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Last Updated: Wednesday, 17 March, 2004, 17:58 GMT
Bookies hail internet bet review
Horse race
A taxation review was announced by the chancelllor in the Budget
Bookmakers have welcomed Gordon Brown's Budget announcement of a review of the way internet betting exchanges are treated by the tax system.

Betting exchanges have soared in popularity with around 250,000 UK punters using them.

But High Street bookies complain they are not competing on equal terms because the exchanges only pay taxes on their relatively low commission.

They say betting exchange punters should pay tax on their winnings.

Unlike conventional bookmakers, betting exchanges allow punters to lay odds on horses and bet against each other.

But there has been concern that some people have been using inside information to rig the market.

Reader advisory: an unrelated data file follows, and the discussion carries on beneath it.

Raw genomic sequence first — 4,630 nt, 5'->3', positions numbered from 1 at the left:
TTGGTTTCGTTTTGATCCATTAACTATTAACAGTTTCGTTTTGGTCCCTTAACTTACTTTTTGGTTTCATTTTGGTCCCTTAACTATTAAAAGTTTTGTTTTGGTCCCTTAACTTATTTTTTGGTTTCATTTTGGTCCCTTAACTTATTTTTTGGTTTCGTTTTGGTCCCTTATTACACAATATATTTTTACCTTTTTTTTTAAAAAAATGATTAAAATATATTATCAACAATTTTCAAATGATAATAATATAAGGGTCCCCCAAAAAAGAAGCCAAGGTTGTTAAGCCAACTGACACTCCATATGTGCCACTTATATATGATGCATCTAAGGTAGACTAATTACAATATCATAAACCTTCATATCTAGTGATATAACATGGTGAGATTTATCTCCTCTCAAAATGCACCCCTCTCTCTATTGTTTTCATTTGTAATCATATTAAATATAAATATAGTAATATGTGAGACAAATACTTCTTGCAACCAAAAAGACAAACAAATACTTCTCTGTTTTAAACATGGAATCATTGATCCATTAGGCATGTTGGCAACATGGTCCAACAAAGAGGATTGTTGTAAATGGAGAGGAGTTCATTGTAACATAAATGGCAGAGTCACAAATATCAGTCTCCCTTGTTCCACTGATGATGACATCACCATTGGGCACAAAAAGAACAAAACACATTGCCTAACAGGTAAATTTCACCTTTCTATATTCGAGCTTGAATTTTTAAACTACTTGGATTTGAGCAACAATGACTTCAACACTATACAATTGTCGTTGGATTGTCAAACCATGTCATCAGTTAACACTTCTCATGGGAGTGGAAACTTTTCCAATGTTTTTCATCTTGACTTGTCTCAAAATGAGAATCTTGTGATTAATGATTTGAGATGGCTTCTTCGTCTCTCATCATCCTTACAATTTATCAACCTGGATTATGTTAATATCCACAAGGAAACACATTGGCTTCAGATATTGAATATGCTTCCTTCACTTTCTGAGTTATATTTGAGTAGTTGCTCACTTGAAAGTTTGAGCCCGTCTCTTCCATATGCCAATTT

The Jockey Club is particularly concerned that punters on betting exchanges can make cash out of horses losing.

Imbalance?

Welcoming the review, William Hill spokesman David Hood said: "All that we are asking for is that anyone who lays bets on an exchange should be subjected to the same regulation and taxation issue as any other licensed bookmaker.

"We would welcome any step forward that is made to address the imbalance that has been allowed to arise in what is traditionally the best-regulated gambling industry in the world."

Ladbrokes said a review the tax treatment of betting exchanges and their clients was overdue.

"We have always maintained that layers - individuals who act as bookmakers - on exchanges enjoy an unfair tax advantage."

But Paul Cooper, of betting exchange Sportingoptions.co.uk, said they were already taxed fairly.

Fair tax?

"All we want is to maintain a level playing field.

"Professional gamblers have not been taxed in the past and there's no way they should be taxed now because they're taking the position of saying something will or won't happen.

"Layers are basically backing all the other horses in the race."

The British Horseracing Board has called for tighter regulation of betting exchanges.

They say the fact a punter can make a profit on horses losing threaten the integrity of the sport.




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